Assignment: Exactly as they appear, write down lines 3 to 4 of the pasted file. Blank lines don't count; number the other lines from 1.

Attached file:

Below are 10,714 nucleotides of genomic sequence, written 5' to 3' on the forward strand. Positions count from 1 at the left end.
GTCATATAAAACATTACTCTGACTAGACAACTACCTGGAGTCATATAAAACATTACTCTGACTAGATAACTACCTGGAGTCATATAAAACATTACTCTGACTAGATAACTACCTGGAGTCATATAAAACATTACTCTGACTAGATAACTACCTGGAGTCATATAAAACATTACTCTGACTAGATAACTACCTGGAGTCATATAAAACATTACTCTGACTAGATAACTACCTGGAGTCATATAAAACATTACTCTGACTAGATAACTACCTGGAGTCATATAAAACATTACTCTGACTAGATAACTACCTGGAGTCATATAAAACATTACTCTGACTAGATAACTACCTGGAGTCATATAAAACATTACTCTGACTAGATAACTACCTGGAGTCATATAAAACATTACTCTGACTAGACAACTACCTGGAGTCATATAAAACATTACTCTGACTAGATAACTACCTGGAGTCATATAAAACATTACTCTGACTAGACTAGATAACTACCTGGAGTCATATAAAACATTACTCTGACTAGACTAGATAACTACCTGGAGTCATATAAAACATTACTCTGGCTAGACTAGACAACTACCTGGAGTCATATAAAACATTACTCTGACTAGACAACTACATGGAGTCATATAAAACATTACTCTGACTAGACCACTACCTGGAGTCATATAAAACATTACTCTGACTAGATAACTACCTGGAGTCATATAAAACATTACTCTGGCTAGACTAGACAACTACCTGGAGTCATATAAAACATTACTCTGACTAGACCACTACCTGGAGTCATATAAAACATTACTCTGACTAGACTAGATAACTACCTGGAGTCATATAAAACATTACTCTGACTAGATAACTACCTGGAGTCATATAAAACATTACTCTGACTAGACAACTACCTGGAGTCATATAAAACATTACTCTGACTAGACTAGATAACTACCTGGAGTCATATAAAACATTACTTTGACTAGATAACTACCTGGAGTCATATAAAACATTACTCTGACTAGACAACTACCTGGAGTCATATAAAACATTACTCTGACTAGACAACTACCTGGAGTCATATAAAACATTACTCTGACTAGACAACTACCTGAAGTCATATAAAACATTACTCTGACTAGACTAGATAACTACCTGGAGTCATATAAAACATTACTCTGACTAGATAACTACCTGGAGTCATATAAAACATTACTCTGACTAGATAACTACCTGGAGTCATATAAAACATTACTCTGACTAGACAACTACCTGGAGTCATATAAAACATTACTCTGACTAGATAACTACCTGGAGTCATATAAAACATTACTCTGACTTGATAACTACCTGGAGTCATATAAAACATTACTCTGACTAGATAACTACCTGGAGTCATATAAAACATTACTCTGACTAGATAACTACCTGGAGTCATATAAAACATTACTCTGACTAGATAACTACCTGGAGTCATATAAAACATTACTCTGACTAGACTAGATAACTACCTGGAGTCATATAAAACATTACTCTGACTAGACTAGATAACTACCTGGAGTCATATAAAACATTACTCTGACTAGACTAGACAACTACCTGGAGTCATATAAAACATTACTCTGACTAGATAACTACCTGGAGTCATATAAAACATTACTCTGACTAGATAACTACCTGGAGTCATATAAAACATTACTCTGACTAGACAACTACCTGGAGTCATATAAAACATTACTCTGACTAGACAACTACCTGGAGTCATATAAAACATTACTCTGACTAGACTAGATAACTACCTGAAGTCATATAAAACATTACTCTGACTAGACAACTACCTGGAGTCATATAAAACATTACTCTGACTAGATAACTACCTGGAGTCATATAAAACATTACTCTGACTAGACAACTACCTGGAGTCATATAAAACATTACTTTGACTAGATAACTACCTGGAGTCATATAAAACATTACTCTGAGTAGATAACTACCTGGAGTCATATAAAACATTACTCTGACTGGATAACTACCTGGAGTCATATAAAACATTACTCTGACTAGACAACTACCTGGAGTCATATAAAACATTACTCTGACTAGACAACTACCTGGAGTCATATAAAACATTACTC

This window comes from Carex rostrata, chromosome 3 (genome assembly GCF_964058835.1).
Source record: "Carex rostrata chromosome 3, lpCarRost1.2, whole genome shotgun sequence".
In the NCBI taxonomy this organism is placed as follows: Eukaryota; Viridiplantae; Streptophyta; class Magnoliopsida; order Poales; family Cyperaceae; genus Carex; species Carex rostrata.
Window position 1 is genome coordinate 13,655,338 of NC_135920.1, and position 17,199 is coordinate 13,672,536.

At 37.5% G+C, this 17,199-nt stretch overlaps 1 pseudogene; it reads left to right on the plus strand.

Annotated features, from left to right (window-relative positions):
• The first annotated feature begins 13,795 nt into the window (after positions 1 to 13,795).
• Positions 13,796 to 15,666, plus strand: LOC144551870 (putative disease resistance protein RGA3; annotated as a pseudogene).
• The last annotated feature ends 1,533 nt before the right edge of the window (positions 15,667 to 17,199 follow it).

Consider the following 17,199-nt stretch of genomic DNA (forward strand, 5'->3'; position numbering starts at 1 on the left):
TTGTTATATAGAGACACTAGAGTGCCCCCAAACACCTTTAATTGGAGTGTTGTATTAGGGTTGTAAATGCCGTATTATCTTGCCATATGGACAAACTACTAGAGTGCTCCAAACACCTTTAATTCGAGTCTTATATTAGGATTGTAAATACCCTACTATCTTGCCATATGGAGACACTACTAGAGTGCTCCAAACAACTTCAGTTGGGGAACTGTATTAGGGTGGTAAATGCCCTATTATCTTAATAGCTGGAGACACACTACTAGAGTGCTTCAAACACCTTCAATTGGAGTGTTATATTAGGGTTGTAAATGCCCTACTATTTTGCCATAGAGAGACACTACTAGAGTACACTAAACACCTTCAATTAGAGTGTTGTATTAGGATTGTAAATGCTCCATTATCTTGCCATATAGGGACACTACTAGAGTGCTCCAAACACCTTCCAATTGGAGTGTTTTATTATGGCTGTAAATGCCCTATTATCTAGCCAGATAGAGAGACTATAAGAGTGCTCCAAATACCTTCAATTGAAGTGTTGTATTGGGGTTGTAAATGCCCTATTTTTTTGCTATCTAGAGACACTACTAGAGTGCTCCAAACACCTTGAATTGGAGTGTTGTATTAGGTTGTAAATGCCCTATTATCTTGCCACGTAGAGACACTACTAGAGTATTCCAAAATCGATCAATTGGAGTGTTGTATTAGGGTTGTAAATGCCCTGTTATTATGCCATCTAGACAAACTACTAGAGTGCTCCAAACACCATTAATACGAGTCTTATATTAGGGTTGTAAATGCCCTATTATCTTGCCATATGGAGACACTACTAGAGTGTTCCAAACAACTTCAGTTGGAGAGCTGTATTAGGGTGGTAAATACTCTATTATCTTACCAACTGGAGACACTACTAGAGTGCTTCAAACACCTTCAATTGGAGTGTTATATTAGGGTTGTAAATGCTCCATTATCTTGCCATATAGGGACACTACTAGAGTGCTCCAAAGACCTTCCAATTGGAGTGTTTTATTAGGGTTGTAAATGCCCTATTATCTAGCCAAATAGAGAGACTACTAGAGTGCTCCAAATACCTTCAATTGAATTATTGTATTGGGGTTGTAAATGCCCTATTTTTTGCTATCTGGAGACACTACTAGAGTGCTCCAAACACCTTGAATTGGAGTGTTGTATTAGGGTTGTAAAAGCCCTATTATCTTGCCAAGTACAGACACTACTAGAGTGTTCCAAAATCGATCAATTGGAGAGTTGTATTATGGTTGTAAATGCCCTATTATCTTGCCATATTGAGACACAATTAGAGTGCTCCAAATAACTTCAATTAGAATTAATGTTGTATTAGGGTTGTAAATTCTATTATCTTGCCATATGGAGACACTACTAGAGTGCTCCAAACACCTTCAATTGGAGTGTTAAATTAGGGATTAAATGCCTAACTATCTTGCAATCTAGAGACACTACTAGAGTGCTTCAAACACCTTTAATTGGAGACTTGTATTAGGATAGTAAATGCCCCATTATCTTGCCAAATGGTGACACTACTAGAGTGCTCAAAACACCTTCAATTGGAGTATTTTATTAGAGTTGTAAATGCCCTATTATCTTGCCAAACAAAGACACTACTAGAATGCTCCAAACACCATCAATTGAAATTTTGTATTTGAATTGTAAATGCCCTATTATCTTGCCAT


This window comes from Carex rostrata, chromosome 3 (genome assembly GCF_964058835.1).
Source record: "Carex rostrata chromosome 3, lpCarRost1.2, whole genome shotgun sequence".